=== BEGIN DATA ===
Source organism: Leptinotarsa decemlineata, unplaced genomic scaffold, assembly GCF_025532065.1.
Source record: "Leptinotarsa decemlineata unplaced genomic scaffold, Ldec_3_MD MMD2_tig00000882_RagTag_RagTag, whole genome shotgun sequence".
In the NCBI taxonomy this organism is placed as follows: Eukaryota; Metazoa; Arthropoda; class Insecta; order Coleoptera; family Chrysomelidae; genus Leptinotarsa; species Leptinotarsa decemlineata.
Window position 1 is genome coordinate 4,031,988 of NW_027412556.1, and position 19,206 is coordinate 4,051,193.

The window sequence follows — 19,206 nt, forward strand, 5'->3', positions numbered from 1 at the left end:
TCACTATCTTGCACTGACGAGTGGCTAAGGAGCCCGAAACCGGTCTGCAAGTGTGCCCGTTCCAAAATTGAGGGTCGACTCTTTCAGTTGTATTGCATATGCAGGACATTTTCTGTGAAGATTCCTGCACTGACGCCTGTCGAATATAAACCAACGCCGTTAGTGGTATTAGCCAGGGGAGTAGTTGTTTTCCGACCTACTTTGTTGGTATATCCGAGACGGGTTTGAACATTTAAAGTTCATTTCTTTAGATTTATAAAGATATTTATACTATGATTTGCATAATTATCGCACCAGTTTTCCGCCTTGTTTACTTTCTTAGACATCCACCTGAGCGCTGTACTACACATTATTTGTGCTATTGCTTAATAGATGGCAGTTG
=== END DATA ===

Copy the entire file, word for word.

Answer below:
Source organism: Leptinotarsa decemlineata, unplaced genomic scaffold, assembly GCF_025532065.1.
Source record: "Leptinotarsa decemlineata unplaced genomic scaffold, Ldec_3_MD MMD2_tig00000882_RagTag_RagTag, whole genome shotgun sequence".
In the NCBI taxonomy this organism is placed as follows: Eukaryota; Metazoa; Arthropoda; class Insecta; order Coleoptera; family Chrysomelidae; genus Leptinotarsa; species Leptinotarsa decemlineata.
Window position 1 is genome coordinate 4,031,988 of NW_027412556.1, and position 19,206 is coordinate 4,051,193.

The window sequence follows — 19,206 nt, forward strand, 5'->3', positions numbered from 1 at the left end:
TCACTATCTTGCACTGACGAGTGGCTAAGGAGCCCGAAACCGGTCTGCAAGTGTGCCCGTTCCAAAATTGAGGGTCGACTCTTTCAGTTGTATTGCATATGCAGGACATTTTCTGTGAAGATTCCTGCACTGACGCCTGTCGAATATAAACCAACGCCGTTAGTGGTATTAGCCAGGGGAGTAGTTGTTTTCCGACCTACTTTGTTGGTATATCCGAGACGGGTTTGAACATTTAAAGTTCATTTCTTTAGATTTATAAAGATATTTATACTATGATTTGCATAATTATCGCACCAGTTTTCCGCCTTGTTTACTTTCTTAGACATCCACCTGAGCGCTGTACTACACATTATTTGTGCTATTGCTTAATAGATGGCAGTTG